MAGAZINE ARCHIVE : Q – FEBRUARY 1993

A shirtless Brett Anderson is the cover star of Q in early 1993, accompanied by the headline “The band of 1993”

Oliver Reed feels the wrath of Q’s “Who The Hell Does …..” column a few pages in.

In news, Later With Jools Holland has got a new series and an earlier timeslot, now going out at 10pm on a Friday. Nicky Wire got into trouble after yelling “I hope Michael Stipe goes the same way as Freddie Mercury” at a gig, prompting some fans to give him a mouthful after the gig.

Meanwhile, The Edge’s dog ran away from home.

In other news, the tree that Marc Bolan hit when he died has shown signs of decay and might have to be chopped down. Factory records has collapsed under £2m of debt

The Levellers, having had a successful year, are the subject of a three page feature.

1992 gets a 12 page review, looking back at the events of the year, a year when U2 and Nirvana went big in different ways.

Shane MacGowan gets a five page interview, which stereotypically takes place in a wine bar.

In adverts, British Waterways are advertising Countryside Holidays, promoting the value of water based activities.

Bryan Ferry is on the comeback trail and doing his first interview in five years, and doesn’t react well to jibes about him being a country gent, saying “I lived in the country for a bit but I was never a fully paid-up Land Rover driver, though I have Wellington boots, both green and black”

Q gives four pages to cover stars Suede, stating that they are doing for Haywards Heath what Paul Weller has done for Woking, describing Suede as “Britain’s sexiest band, bringing back glamour not seen since Roxy Music”, nicely linking in with Bryan Ferry’s interview a few pages earlier.

There is then a double page feature on how the music scene in 1993 resembles the scene in 1973, while jokingly pointing out that some of 1973’s biggest stars are still going strong in terms of album sales in 1993.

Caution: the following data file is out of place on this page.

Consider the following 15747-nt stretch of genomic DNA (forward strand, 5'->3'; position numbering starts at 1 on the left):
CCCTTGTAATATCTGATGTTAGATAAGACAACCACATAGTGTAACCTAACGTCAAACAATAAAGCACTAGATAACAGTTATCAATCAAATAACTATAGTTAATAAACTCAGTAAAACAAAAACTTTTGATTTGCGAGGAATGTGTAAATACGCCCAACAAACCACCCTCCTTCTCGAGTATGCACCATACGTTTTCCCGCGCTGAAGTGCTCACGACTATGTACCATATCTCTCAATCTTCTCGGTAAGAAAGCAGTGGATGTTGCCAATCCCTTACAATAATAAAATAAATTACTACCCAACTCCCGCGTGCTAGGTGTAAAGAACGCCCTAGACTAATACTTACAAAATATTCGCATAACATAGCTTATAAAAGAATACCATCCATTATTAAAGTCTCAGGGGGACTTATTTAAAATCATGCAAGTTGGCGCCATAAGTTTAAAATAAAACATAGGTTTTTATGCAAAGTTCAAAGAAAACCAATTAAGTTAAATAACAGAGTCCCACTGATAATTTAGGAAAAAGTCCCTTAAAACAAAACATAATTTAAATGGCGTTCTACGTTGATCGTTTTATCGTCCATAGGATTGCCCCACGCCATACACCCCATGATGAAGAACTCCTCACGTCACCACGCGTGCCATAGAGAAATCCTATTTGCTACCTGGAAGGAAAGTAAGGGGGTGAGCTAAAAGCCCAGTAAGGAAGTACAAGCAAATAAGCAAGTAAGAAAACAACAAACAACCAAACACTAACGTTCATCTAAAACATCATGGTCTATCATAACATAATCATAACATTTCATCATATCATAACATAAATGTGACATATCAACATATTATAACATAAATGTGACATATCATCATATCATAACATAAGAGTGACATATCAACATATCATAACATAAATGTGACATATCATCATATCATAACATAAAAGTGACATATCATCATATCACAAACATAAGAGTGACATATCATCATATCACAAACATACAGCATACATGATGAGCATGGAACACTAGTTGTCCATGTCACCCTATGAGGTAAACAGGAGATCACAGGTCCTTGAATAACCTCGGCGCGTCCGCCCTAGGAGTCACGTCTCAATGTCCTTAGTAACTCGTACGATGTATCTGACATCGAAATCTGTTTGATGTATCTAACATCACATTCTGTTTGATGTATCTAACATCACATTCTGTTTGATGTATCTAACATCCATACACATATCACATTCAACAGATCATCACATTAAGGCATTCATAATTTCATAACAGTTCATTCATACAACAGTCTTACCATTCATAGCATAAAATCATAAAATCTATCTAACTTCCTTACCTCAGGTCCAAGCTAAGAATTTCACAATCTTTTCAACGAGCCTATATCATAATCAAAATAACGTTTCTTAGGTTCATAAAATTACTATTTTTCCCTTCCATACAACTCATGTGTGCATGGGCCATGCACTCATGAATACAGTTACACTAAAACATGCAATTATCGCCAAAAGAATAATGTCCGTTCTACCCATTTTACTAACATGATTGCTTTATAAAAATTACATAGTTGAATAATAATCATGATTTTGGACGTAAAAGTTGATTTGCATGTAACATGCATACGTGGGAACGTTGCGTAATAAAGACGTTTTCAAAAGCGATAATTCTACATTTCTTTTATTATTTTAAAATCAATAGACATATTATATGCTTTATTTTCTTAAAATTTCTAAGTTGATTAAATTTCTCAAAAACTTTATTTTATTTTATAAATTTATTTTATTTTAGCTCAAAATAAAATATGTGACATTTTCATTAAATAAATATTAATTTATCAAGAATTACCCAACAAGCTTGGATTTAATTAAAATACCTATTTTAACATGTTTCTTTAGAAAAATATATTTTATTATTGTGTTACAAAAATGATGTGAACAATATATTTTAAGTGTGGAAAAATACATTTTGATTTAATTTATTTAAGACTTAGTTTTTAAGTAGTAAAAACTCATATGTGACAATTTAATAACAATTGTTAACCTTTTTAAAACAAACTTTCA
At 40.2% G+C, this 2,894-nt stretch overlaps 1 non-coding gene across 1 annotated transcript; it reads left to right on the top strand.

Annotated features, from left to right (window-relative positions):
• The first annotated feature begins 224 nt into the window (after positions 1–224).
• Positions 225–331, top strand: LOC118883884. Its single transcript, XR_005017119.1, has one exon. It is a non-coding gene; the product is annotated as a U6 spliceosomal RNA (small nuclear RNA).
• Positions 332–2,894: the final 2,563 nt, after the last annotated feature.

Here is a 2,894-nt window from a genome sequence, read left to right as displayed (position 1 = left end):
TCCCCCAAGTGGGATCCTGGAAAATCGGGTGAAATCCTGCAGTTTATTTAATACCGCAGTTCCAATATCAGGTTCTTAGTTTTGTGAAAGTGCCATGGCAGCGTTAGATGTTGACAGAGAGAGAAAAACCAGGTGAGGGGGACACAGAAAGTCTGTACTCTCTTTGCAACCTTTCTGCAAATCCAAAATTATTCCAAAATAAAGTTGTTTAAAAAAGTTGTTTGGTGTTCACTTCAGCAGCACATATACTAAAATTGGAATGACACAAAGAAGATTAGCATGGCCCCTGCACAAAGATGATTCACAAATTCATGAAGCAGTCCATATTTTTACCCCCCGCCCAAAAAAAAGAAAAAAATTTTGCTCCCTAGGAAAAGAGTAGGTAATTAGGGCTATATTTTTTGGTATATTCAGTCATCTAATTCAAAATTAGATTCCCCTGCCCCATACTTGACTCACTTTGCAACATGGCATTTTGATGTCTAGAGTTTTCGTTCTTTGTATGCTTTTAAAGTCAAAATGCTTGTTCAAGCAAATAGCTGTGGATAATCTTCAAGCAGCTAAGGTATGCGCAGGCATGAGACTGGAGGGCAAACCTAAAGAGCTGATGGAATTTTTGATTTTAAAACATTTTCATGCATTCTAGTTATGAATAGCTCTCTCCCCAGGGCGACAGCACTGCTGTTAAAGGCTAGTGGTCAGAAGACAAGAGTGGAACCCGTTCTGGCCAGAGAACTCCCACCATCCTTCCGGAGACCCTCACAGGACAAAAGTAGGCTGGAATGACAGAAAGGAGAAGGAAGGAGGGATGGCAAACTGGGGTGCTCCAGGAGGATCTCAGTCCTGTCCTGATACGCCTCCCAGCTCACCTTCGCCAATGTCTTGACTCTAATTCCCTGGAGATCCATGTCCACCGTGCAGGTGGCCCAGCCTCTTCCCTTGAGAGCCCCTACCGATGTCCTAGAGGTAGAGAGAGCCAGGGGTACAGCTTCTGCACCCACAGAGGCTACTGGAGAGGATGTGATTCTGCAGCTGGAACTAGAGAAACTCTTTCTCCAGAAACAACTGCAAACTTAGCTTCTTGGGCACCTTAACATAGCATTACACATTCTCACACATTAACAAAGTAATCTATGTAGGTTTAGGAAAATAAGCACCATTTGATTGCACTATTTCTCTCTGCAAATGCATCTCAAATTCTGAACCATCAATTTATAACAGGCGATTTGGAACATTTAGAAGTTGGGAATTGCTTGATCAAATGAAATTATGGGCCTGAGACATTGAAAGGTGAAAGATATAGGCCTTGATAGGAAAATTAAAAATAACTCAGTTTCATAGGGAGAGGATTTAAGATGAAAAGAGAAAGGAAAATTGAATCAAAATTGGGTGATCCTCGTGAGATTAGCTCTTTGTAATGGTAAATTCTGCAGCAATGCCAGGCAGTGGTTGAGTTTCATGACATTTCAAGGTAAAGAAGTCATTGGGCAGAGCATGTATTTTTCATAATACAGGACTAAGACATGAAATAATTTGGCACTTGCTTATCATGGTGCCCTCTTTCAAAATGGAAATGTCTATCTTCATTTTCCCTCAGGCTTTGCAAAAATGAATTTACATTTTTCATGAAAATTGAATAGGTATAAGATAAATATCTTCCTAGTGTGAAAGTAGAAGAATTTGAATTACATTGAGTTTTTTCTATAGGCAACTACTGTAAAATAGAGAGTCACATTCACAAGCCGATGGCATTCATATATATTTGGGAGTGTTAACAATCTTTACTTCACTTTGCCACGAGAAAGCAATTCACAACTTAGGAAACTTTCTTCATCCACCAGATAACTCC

In reviews, Ian McShane has brought out an album. Yes, that Ian McShane, Lovejoy. Or Deadwood, if you prefer. Q only gave him one star.

Riding high in the album charts this month were Cher, Erasure, Michael Bolton, Gloria Estefan, Genesis and Simple Minds.

After Neil Young went on the warpath against digital music the previous month, John Bauldie meets musicians who still record using analogue.

MAGAZINE ARCHIVE : VOX – AUGUST 1995

It’s the summer of 1995 and Britpop is on the rise, but it’s an American, Michael Stipe of REM, who is the cover star of this edition of Vox.

In news, Depeche Mode are now down to three members following the departure of Alan Wilder, while Oasis have announced that their second album, “Morning Glory” is finished and ready for release in September, while there were rumours that Paul Weller would join Oasis on stage at Glastonbury.

The Cure announced plans for a new album in February 1996, Nancy Sinatra posed for Playboy at the age of 52, and the BBC were planning six hours of programming to commemorate the 10th anniversary of Live Aid.

Vox looks at the trend of Indie bands becoming pin-ups, and Boybands getting serious, with contributions from PJ Harvey, Holly Johnson, and Martin Carr from Boo Radleys.

Bands tipped for success include Whale, Thurman and Cast.

Armando Ianucci is interviewed, ahead of the launch of his new satire show, Saturday Night Armistice, which is accompanied by a picture of him licking an iron.

Chemical Brothers get a two page interview about heir recent successes, while three pages are dedicated to Oasis singles cover art, with comments and anecdotes from Brian Cannon (Art Director) and Michael Spencer Jones (Photographer)

There’s more Oasis a few pages later, as Paul Slattery, a photographer who accompanied them on tour, shows off his best photos from the year he spent with them.

Therapy? get a four page interview, accompanied with a photo of them dressed as clowns.

The National Lottery has recently been set up, so Vox asks various bands such as Dodgy, Shampoo, Supergrass, Pulp, Sparks and Ned’s Atomic Dustbin what they would do if they won the lottery.

Gene were that months guest reviewers, sticking the boot into Paul Weller’s single “Wings Of Speed”, with Martin Rossiter stating “This is a dreadful ballad. If Mariah Carey sang this, we’d all be slagging it right off”

The Verve are interviewed over two pages in LA, with the introductory line “Can The Verve follow in Oasis footsteps?”

Jim and William Reid from Jesus and Mary Chain are asked about their most hated things, aiming their vitriol at UB40 and Chris De Burgh.

Cover star Michael Stipe is interviewed, speaking about how REM are getting back on track, following Bill Berry’s onstage collapse earlier that year.

Mick Jones of The Clash gets a full page interview of his memories of punk.